“Sometimes I put pressure on myself to make everything go perfectly,” Amy says, “but that’s not really what matters. I wake up every day and I pray that God will help me to love them like Jesus does. We’re not perfect, but I don’t know that anybody is. We just do our best. That’s what it means to be a foster parent.” 

Staff Spotlight

Tracy Truschke

At CFS we regularly see boomerang workers--staff who have left to pursue other career options but later return to work at CFS again. Tracy Truschke is one of those workers. She began her career with CFS in 2013 as a foster care case manager. After about two years she left to work for TCAPS until her retirement in 2021. Tracy decided that full-time retirement was not for her, so she came back to CFS to become a licensing worker. When asked why she returned she said, "I've always had a passion to foster children, and I knew how caring and loving the staff here were. It felt like I was coming back home."


For Tracy, the most difficult part of the job is the paperwork and reporting; while she understands the need for it she would much prefer to spend that time working directly with her families and getting to know them. She commented that meeting the families that are so passionate about helping our children in need is probably one of the most rewarding aspects of the job. “I love meeting the families that I work with.” 


Tracy knows firsthand how stressful and rewarding becoming a foster parent can be. She and her husband, Fritz, became licensed as a temporary placement home through Grand Traverse DHHS in January of 2021. Since then, they have had 10 placements. They are licensed for children aged 7-18, but so far all of their placements have been teenagers. She said that they chose to become a temporary placement home, which has an average placement length of 2 weeks to 3.5 months to help keep kids in their current school district until a more permanent placement can be arranged. Tracy stated that recently they had a young lady placed with them who was able to stay in her current school until she graduated this spring. She said this was a very positive experience.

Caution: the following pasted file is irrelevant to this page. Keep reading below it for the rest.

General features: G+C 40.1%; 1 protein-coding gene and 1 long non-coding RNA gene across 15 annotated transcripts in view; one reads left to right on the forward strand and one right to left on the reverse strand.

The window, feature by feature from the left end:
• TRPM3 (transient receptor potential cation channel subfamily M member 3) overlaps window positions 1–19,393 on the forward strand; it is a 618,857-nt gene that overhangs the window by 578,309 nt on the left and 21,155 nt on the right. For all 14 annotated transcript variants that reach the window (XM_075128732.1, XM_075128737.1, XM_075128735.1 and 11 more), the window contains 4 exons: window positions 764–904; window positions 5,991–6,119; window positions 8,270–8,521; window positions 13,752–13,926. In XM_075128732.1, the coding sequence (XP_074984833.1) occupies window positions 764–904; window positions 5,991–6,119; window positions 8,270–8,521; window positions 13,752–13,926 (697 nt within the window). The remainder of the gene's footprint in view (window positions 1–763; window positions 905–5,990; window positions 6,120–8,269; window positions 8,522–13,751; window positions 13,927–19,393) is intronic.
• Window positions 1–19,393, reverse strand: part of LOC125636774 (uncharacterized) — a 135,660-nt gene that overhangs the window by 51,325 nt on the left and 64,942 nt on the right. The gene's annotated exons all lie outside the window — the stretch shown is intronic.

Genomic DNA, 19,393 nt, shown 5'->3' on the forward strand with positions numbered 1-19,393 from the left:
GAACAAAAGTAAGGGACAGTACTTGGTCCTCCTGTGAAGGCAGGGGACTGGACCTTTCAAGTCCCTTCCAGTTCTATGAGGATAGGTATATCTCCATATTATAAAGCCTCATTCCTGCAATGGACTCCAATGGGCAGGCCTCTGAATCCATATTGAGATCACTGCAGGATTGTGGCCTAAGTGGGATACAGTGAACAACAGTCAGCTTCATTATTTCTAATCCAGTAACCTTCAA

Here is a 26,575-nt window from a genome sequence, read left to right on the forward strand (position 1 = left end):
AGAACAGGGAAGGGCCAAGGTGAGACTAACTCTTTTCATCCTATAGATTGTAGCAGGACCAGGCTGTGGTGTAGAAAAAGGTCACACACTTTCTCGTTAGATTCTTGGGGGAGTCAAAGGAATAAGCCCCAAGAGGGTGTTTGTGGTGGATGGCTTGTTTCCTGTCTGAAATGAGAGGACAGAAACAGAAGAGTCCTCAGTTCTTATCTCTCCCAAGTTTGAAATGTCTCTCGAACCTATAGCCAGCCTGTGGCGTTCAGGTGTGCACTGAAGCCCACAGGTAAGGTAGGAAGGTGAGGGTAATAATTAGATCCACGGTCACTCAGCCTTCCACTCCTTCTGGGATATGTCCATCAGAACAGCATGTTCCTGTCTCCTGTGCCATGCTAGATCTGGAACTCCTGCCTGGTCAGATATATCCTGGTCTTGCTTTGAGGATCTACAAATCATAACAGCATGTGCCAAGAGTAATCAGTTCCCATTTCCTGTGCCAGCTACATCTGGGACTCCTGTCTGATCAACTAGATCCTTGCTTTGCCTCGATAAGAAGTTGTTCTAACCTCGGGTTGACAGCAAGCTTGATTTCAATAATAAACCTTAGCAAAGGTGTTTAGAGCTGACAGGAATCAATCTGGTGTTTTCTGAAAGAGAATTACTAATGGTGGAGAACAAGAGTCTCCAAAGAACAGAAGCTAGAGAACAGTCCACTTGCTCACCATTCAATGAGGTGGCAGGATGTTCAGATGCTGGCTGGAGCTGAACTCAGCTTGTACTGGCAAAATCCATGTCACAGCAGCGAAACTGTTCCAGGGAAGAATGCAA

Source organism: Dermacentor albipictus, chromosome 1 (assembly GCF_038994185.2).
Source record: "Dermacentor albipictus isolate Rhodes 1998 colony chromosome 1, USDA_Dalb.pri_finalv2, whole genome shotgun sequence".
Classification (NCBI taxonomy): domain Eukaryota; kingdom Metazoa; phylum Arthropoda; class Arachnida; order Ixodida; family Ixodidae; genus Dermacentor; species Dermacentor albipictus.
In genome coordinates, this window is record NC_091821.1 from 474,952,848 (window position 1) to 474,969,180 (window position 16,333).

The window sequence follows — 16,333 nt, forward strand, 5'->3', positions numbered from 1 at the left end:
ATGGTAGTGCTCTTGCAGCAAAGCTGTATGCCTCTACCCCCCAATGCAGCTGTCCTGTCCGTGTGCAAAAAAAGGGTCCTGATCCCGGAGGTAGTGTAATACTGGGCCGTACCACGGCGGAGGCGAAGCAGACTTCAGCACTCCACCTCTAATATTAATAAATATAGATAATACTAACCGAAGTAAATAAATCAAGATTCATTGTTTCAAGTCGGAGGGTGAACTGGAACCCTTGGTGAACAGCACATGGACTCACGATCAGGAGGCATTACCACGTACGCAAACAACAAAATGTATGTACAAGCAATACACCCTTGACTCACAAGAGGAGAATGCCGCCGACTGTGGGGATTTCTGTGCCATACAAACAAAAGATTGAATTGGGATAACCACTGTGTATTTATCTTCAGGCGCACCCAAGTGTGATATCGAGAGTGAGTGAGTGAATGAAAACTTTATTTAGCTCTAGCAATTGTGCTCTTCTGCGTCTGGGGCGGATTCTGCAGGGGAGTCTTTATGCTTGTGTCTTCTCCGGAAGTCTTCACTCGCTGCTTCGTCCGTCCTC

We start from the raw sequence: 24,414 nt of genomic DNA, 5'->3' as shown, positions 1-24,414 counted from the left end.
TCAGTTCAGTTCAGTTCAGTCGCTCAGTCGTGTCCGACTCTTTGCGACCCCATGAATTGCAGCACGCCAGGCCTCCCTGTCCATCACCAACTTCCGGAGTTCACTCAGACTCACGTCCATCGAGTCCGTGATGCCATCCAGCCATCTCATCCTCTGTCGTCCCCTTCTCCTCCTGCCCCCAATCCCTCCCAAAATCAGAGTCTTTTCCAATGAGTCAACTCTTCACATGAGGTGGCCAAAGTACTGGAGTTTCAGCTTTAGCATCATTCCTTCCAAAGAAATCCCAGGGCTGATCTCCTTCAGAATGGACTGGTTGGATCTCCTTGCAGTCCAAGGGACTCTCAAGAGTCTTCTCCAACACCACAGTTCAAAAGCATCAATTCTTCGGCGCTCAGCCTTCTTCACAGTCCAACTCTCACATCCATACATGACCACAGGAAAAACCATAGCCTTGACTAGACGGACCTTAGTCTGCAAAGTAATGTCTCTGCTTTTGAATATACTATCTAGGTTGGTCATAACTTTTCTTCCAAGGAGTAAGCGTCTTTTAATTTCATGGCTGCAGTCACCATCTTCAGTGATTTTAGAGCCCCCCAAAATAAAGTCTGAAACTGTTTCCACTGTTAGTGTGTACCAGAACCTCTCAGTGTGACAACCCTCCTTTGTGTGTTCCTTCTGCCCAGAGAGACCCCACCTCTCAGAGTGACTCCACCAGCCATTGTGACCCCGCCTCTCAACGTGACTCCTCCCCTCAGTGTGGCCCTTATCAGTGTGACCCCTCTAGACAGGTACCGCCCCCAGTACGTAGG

Tracy (center) at a licensing recruitment event

Tracy uses her firsthand experiences to help prospective foster parents navigate the licensing process. When asked her favorite part of her current career she replied, “Helping them reach their goals. Since I am a licensed foster parent, I can relate to the process and our goals align.”


Aside from her love for her role as a licensing worker and foster mother, Tracy also has a passion for reading. She brings this passion with her to CFS. Through her involvement with TCAPS she is able to get free books from the Rotary Club of TC Born to Read program. She makes sure every newly licensed foster home receives books for various ages. She also supplies new books to existing foster homes when needed. 


Through her position with CFS and in her own home, Tracy has an incredibly inspiring commitment to children and youth in need. 


Click to learn more about our Foster Care Program and how you can help.

Yoga and Ice Cream!

Many thanks to Emma Loudermilk, owner of Soul Happy Kids Yoga, and Moomer's Homemade Ice Cream, who hosted Soulstice and Scoops this month, an opportunity for kids to celebrate community and the start of summer at family-favorite local hangout, Moomer's Homemade Ice Cream! Kids were invited to engage in mindful movement with a twist and enjoy a side of delicious homemade ice cream afterward. All proceeds benefited CFS. Thanks so much, Emma and Moomer's! 

Cherry Fest Parade

We had a great time walking in the National Cherry Festival Cherry Royale Parade! Thanks to all who came out to represent and support CFS. The smiles, thanks, and applause from the crowd for what we do in the community were gratifying and the kids along the route had a blast chasing after the candy!

Upcoming Events

Are you interested in becoming a foster parent or learning more about our various programs? Come see us at Friday Night Live on August 11! This popular community block party features music, entertainment, food, demonstrations, and family activities. Stop by our table (downtown Traverse City along Front street). Bring your questions and a friend. Hope to see you there!

Foster parents needed! Join us virtually to learn more. Our licensing staff will explain the process of becoming a foster parent and answer any questions you may have. The process is easier than you think! Consider helping today!


Virtual Intro To Fostering Wednesday, August 2nd, at 12pm, or August 16, at 5:30 Click to learn more and register.

A new way to donate!


Child and Family Services is partnering with B2 Outlets' 10x10 Initiative to raise funds for CFS. Shop B2 Outlets between now and 9/13/23 and receive 10% off your total purchase using this coupon. CFS will receive 10% of all proceeds raised from transactions where this coupon was used.


Have fun shopping and support CFS while you're at it! Click for a printable PDF file. And please share with family and friends!

Donate Today

Child & Family Services of Northwestern Michigan

3785 Veterans Drive, Traverse City | (231) 946-8975

3434 M-119, Ste F, Harbor Springs | (231) 347-4463

Pete's Place | (231) 922-4800


  cfs@cfs3L.org   |  www.cfsnwmi.org